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'Throttling' Net Traffic

Who does it. Why free speechers are fighting it.

Tom Barrett 9 Apr

Tom Barrett is a contributing editor to The Tyee.

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Squeezing, and slowing, small net users?

Sometimes all it takes to create a political issue is a whole bunch of little things happening at once.

Take net neutrality, the idea that all content on the Internet should be treated equally. It sounds kind of geeky, but activists argue that the issue is about nothing less than free speech.

More than a year ago, The Tyee noted that, while net neutrality is a hot topic in the States, "public debate on the issue in Canada has been a non-starter."

Well, it looks like the debate's finally starting.

The issue's been raised in Parliament. The mainstream media have picked up on it. And now it appears that the CRTC may hold hearings on it.

CRTC invited to step in

Steve Anderson, national coordinator of the Campaign For Democratic Media told The Tyee that he expects an upcoming CRTC report on new media to refer in general terms to the net neutrality debate. That could in turn lead to the topic's inclusion in hearings on new media, he said.

The CRTC has also been asked to step into a dispute involving the practice of shaping, or "throttling," Internet traffic. It's this controversy over throttling that's helped make net neutrality an overnight political issue.

The Canadian Association of Internet Providers is a group of small independent Internet service providers who buy "wholesale" broadband from big ISPs and resell it to individual customers. Last month, the group discovered that some of its customers were experiencing extremely slow Internet service. Bell Canada had begun throttling, or cutting the speed of, the wholesale ISPs' service.

The wholesale throttling is just one part of what University of Ottawa law professor Michael Geist has called a "perfect storm" of events that has put net neutrality on the public agenda.

Meet the throttlers

Bell and Rogers Communications have been throttling traffic on their own networks for some time. They do it, they say, because practices like BitTorrent's peer-to-peer file sharing protocol clog their networks, reducing speed for other customers. To keep most traffic flowing at reasonable speeds, the companies say, they need to be able to slow down traffic using BitTorrent.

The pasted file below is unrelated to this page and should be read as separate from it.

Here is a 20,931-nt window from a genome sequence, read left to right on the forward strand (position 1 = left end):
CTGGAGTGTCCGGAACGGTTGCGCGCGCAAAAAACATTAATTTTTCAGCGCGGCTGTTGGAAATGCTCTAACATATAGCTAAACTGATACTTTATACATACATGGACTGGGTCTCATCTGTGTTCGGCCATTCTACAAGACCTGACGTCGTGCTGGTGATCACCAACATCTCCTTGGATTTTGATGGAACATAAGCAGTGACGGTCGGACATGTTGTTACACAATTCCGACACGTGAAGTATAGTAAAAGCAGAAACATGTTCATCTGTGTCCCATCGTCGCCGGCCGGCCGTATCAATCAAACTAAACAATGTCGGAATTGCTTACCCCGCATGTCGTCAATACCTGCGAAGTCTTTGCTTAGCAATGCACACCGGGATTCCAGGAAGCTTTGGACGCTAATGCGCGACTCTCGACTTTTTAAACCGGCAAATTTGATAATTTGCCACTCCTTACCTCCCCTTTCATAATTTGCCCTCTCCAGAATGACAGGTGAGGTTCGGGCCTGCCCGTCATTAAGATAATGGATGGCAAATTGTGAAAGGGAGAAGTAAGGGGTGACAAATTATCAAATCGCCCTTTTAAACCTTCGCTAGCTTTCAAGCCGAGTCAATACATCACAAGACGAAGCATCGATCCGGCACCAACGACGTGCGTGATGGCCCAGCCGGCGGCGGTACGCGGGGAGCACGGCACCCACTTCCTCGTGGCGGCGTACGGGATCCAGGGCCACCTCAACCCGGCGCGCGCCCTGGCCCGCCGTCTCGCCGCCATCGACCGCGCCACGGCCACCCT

The practice got a lot of publicity when the CBC decided to use BitTorrent to distribute an episode of Canada's Next Great Prime Minister. Many people found that the show took hours to download.

(The CBC's stake in the net neutrality issue was anticipated in February by the federal standing committee on Canadian heritage, which urged the government to ensure that the public broadcaster is not hurt by the policies of ISPs belonging to private media corporations.)

The Next Great Prime Minister debacle highlighted the fact that BitTorrent, which had been associated with illegal file sharing, is increasingly being used to share legitimate content.

At around the same time, Rogers announced a new pricing schedule with caps on usage and fees for going over the limits.

Info 'monkeywrenching' alleged

"A lot of little things kind of came together," the Campaign For Democratic Media's Anderson said.

As they came together, the National Union of Public and General Employees demanded the federal government protect net neutrality.

New Democratic Party MP Charlie Angus asked during question period what the government planned to do to "ensure that consumers who paid for access are not going to be ripped off, that badly needed competition will not be squeezed off, and send a message to the telecom giants that they have no business monkey-wrenching with the free flow of information."

As well, the Campaign For Democratic Media has launched a "stop the throttler" campaign, complete with Facebook group.

Anderson said the group plans to continue to pressure Industry Minister Jim Prentice, who to date has described the issue as a matter between consumers and their ISPs. Prentice has said the government is monitoring the situation.

Bill expected

Anderson said he also expects to see a private member's bill on net neutrality come before Parliament soon.

As well, he says, there's that CRTC new media report, which the Campaign For Democratic Media was consulted on. He said he expects it to contain language recognizing that net neutrality is an issue, without taking a position.

The report, expected in late May, could lead to new media hearings that would address net neutrality, he said.

"It's a slow burning issue," said Anderson. "It just takes something for people to say, 'OK, this is really happening now.' It's like a spark. I think that people at a visceral level find these issues important."

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